The neighborhood’s growth spurt, which also includes an upcoming seven-story condo structure called Vue on 5th, located at 2665 Fifth Ave., has received warm receptions from two active players in the community.

“There’s room in Bankers Hill for all kinds of different architecture,” said Bruce Coons, executive director of Save Our Heritage Organisation, which organizes walking tours of the area the third Sunday of every month. Coons is content that the new developments “are not infringing on the sensitive pockets of the neighborhood,” referring to the smaller streets lined with Victorian, Craftsman, Tudor Revival and other vintage homes. His concern with the added density, however, is whether the neighborhood’s infrastructure can handle the influx of new residents.

“We have to be careful with large developments in making sure upgrades have been made to things like electrical wires, sewer systems and roads,” Coons said.

Jake Sutton, administrator of Bankers Hill Business Group, believes the Park Laurel condo development, built in 2005 at Sixth Avenue and Laurel Street, ultimately spurred the recent housing projects.

“I’ve worked in Bankers Hill for the past 10 years, and these are exciting times,” Sutton said. “I’ve talked to a lot of business owners who feel these latest developments are positive for our district. More residents and businesses will result in a more vibrant community.”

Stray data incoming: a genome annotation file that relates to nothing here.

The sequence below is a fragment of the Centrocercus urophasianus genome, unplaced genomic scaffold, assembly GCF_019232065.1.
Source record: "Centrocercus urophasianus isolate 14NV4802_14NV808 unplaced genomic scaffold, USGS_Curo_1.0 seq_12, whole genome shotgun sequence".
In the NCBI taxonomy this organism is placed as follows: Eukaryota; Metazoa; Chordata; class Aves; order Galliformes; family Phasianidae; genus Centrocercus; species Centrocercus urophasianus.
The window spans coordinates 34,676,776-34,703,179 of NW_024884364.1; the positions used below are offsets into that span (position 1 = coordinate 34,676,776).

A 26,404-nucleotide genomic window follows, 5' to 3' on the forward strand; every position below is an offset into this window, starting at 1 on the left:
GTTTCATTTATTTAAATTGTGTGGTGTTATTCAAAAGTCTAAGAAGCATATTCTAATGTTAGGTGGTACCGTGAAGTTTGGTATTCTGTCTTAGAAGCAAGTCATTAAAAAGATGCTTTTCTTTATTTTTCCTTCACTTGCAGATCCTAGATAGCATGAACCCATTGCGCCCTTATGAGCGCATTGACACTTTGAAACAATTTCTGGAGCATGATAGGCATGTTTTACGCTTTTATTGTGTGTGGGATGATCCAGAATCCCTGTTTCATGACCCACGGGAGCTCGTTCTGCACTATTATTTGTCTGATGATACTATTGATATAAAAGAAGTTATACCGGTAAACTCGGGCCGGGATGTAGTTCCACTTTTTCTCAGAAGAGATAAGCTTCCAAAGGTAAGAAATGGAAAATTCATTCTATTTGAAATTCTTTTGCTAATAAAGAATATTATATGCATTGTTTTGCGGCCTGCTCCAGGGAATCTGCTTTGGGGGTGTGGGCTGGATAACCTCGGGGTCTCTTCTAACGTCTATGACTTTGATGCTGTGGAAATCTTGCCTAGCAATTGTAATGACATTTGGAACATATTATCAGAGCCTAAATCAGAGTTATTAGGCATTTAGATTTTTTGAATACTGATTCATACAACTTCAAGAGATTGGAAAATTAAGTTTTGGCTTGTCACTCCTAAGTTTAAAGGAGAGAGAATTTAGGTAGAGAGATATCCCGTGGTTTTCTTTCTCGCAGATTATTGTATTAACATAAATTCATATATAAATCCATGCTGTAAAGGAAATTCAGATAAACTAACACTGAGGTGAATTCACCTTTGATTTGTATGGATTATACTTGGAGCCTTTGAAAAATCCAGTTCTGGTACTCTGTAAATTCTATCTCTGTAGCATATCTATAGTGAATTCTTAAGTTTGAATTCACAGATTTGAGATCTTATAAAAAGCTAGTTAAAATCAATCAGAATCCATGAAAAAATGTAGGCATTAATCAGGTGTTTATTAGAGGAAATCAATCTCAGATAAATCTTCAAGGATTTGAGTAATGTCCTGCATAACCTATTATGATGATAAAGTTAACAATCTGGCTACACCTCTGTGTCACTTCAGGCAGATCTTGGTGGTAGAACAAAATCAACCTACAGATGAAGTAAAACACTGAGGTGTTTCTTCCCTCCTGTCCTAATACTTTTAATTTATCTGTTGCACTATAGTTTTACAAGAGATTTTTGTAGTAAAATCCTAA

At Vue on 5th, due to open in early summer, the entire ground floor is reserved for retail. This will add potential fuel to the business scene and add to the walkability of the neighborhood.

“We’re not sure yet if we’ll use any of it for a restaurant, but we have three commercial spaces, plus underground parking for customers and residents,” said Briar Belair of ColRich, the company that broke ground last year before recently completing the framework on the 40-unit building.

ColRich has since begun conducting “hard hat” tours of the structure, which features five two-level penthouse suites starting at $1.8 million as well as two and three-bedroom units starting in the $700,000 range. Built-in refrigerators, free-standing soaking tubs and balconies with stacking door systems are among the choice amenities.

Belair said 15 residences in the Vue on 5th have been sold.

The sales reps from each project cite a mixed demographic of buyers and renters interested in their properties, noting that about half of them are young and middle-aged professionals from the tech and medical industries.

Yet even without these chic habitats sprouting up within this once-quiet zone nestled between Downtown and Hillcrest, Coons said the appeal of living in Bankers Hill isn’t something new.

“There’s a strong character to the neighborhood that has attracted residents all along,” he said. “It’s an obvious place to put more density, as long as that character is preserved and respected at the same time.”